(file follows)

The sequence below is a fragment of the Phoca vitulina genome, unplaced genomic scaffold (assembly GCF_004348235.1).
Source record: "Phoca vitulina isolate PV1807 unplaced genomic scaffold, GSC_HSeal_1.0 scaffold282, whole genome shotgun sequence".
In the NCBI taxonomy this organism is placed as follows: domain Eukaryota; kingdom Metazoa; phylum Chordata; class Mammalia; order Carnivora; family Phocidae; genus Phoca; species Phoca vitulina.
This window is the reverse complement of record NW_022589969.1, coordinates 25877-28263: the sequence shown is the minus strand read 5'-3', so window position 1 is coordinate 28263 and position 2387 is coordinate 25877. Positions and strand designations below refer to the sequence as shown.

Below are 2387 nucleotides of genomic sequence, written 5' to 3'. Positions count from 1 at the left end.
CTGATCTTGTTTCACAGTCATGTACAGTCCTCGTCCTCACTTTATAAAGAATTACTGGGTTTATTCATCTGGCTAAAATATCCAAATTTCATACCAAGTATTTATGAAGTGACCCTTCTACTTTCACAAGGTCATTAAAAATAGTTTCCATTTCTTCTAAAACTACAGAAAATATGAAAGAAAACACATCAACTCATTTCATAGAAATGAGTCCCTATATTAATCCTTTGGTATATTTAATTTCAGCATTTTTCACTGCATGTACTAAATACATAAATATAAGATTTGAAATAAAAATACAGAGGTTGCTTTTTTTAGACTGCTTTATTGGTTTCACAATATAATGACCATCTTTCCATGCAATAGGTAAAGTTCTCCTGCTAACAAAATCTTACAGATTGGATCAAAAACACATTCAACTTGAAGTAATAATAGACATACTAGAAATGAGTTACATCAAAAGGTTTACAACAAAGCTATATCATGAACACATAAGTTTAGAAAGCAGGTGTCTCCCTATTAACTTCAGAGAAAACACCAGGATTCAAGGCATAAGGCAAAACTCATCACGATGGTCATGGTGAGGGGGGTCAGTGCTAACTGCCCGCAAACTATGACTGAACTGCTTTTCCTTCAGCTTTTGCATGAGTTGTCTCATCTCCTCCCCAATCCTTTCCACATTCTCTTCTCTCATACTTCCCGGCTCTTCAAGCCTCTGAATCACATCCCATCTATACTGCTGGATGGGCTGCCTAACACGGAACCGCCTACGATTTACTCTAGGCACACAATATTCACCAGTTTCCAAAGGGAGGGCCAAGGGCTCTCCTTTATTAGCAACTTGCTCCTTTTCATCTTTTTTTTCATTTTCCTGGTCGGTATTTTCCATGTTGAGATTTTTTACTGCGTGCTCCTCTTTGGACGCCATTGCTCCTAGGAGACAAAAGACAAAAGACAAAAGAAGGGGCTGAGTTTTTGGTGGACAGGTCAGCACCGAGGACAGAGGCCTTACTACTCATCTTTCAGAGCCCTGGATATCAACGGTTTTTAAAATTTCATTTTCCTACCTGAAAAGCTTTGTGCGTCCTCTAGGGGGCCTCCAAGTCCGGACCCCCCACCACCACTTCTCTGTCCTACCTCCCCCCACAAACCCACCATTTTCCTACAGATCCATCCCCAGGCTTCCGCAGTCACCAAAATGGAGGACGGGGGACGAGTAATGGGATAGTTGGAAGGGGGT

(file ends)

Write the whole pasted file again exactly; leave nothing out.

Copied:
The sequence below is a fragment of the Phoca vitulina genome, unplaced genomic scaffold (assembly GCF_004348235.1).
Source record: "Phoca vitulina isolate PV1807 unplaced genomic scaffold, GSC_HSeal_1.0 scaffold282, whole genome shotgun sequence".
In the NCBI taxonomy this organism is placed as follows: domain Eukaryota; kingdom Metazoa; phylum Chordata; class Mammalia; order Carnivora; family Phocidae; genus Phoca; species Phoca vitulina.
This window is the reverse complement of record NW_022589969.1, coordinates 25877-28263: the sequence shown is the minus strand read 5'-3', so window position 1 is coordinate 28263 and position 2387 is coordinate 25877. Positions and strand designations below refer to the sequence as shown.

Below are 2387 nucleotides of genomic sequence, written 5' to 3'. Positions count from 1 at the left end.
CTGATCTTGTTTCACAGTCATGTACAGTCCTCGTCCTCACTTTATAAAGAATTACTGGGTTTATTCATCTGGCTAAAATATCCAAATTTCATACCAAGTATTTATGAAGTGACCCTTCTACTTTCACAAGGTCATTAAAAATAGTTTCCATTTCTTCTAAAACTACAGAAAATATGAAAGAAAACACATCAACTCATTTCATAGAAATGAGTCCCTATATTAATCCTTTGGTATATTTAATTTCAGCATTTTTCACTGCATGTACTAAATACATAAATATAAGATTTGAAATAAAAATACAGAGGTTGCTTTTTTTAGACTGCTTTATTGGTTTCACAATATAATGACCATCTTTCCATGCAATAGGTAAAGTTCTCCTGCTAACAAAATCTTACAGATTGGATCAAAAACACATTCAACTTGAAGTAATAATAGACATACTAGAAATGAGTTACATCAAAAGGTTTACAACAAAGCTATATCATGAACACATAAGTTTAGAAAGCAGGTGTCTCCCTATTAACTTCAGAGAAAACACCAGGATTCAAGGCATAAGGCAAAACTCATCACGATGGTCATGGTGAGGGGGGTCAGTGCTAACTGCCCGCAAACTATGACTGAACTGCTTTTCCTTCAGCTTTTGCATGAGTTGTCTCATCTCCTCCCCAATCCTTTCCACATTCTCTTCTCTCATACTTCCCGGCTCTTCAAGCCTCTGAATCACATCCCATCTATACTGCTGGATGGGCTGCCTAACACGGAACCGCCTACGATTTACTCTAGGCACACAATATTCACCAGTTTCCAAAGGGAGGGCCAAGGGCTCTCCTTTATTAGCAACTTGCTCCTTTTCATCTTTTTTTTCATTTTCCTGGTCGGTATTTTCCATGTTGAGATTTTTTACTGCGTGCTCCTCTTTGGACGCCATTGCTCCTAGGAGACAAAAGACAAAAGACAAAAGAAGGGGCTGAGTTTTTGGTGGACAGGTCAGCACCGAGGACAGAGGCCTTACTACTCATCTTTCAGAGCCCTGGATATCAACGGTTTTTAAAATTTCATTTTCCTACCTGAAAAGCTTTGTGCGTCCTCTAGGGGGCCTCCAAGTCCGGACCCCCCACCACCACTTCTCTGTCCTACCTCCCCCCACAAACCCACCATTTTCCTACAGATCCATCCCCAGGCTTCCGCAGTCACCAAAATGGAGGACGGGGGACGAGTAATGGGATAGTTGGAAGGGGGT